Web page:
See How do geneticists indicate the location of a gene? (http://ghr.nlm.nih.gov/handbook/howgeneswork/genelocation) in the Handbook.

Where can I find additional information about F5?

You and your healthcare professional may find the following resources about F5 helpful.

You may also be interested in these resources, which are designed for genetics professionals and researchers.

What other names do people use for the F5 gene or gene products?

  • blood coagulation factor V
  • factor V

See How are genetic conditions and genes named? (http://ghr.nlm.nih.gov/handbook/mutationsanddisorders/naming) in the Handbook.

What glossary definitions help with understanding F5?

amino acid ; arginine ; ascites ; blood clotting ; blood coagulation ; blood coagulation factor ; cell ; clotting ; coagulation ; coagulation factors ; deficiency ; factor V deficiency ; fibrin ; fibrinogen ; gene ; glutamine ; injury ; mutation ; parahemophilia ; protein ; syndrome ; thrombin ; thrombophilia

You may find definitions for these and many other terms in the Genetics Home Reference Glossary (http://www.ghr.nlm.nih.gov/glossary).

References

  • Asselta R, Peyvandi F. Factor V deficiency. Semin Thromb Hemost. 2009 Jun;35(4):382-9. doi: 10.1055/s-0029-1225760. Epub 2009 Jul 13. Review. (http://www.ncbi.nlm.nih.gov/pubmed/19598066?dopt=Abstract)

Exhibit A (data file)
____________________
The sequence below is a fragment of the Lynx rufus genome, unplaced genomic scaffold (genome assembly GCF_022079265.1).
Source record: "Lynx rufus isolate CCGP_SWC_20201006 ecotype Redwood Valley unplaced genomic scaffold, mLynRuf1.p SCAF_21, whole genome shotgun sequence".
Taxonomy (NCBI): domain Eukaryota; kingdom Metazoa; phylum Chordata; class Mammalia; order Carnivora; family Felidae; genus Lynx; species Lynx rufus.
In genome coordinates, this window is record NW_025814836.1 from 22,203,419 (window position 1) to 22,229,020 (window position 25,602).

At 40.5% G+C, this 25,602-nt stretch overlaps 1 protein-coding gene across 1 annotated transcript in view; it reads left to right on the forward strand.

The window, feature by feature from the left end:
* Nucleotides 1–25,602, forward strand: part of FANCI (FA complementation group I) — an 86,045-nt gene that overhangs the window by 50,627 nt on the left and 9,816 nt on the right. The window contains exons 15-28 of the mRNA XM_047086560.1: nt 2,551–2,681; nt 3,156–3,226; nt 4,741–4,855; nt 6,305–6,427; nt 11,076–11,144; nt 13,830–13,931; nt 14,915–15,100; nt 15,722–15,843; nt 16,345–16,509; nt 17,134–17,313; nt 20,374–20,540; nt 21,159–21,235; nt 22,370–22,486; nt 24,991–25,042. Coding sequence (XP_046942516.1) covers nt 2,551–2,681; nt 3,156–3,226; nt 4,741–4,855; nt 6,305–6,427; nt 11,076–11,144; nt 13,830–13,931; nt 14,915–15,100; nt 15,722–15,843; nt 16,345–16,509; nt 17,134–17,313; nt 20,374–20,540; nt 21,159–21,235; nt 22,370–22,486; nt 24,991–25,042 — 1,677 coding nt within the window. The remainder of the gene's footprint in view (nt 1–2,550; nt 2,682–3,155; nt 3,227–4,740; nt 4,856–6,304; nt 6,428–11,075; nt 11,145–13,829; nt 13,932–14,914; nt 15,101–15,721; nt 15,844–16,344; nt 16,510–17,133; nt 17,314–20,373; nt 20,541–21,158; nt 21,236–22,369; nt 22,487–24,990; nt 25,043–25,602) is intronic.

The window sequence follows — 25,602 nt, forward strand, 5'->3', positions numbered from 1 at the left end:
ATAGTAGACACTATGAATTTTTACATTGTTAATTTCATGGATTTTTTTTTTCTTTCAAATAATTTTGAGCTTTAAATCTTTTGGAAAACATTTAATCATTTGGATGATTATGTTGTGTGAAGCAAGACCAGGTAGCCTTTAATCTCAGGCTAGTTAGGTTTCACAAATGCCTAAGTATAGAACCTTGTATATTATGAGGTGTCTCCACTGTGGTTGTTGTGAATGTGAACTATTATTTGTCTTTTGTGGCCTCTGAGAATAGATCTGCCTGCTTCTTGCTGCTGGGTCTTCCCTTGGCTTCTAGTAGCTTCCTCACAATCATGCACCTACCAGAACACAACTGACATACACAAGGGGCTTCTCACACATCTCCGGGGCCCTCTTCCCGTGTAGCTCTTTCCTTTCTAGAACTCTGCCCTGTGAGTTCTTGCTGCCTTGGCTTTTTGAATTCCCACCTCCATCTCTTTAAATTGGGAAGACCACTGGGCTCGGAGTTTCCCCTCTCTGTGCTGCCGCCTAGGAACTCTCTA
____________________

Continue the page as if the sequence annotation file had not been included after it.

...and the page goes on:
• Asselta R, Tenchini ML, Duga S. Inherited defects of coagulation factor V: the hemorrhagic side. J Thromb Haemost. 2006 Jan;4(1):26-34. Review. (http://www.ncbi.nlm.nih.gov/pubmed/16409445?dopt=Abstract)
  • Brugge JM, Simioni P, Bernardi F, Tormene D, Lunghi B, Tans G, Pagnan A, Rosing J, Castoldi E. Expression of the normal factor V allele modulates the APC resistance phenotype in heterozygous carriers of the factor V Leiden mutation. J Thromb Haemost. 2005 Dec;3(12):2695-702. (http://www.ncbi.nlm.nih.gov/pubmed/16359508?dopt=Abstract)
  • Castoldi E, Rosing J. Factor V Leiden: a disorder of factor V anticoagulant function. Curr Opin Hematol. 2004 May;11(3):176-81. Review. (http://www.ncbi.nlm.nih.gov/pubmed/15257017?dopt=Abstract)
  • Colak Y, Karasu Z, Oruc N, Can C, Balým Z, Akarca U, Gunsar F, Ersoz G, Tokat Y, Batur Y. Hyperhomocysteinaemia and factor V Leiden mutation are associated with Budd-Chiari syndrome. Eur J Gastroenterol Hepatol. 2006 Aug;18(8):917-20. (http://www.ncbi.nlm.nih.gov/pubmed/16825912?dopt=Abstract)
  • Cutler JA, Patel R, Rangarajan S, Tait RC, Mitchell MJ. Molecular characterization of 11 novel mutations in patients with heterozygous and homozygous FV deficiency. Haemophilia. 2010 Nov;16(6):937-42. doi: 10.1111/j.1365-2516.2010.02330.x. (http://www.ncbi.nlm.nih.gov/pubmed/20546033?dopt=Abstract)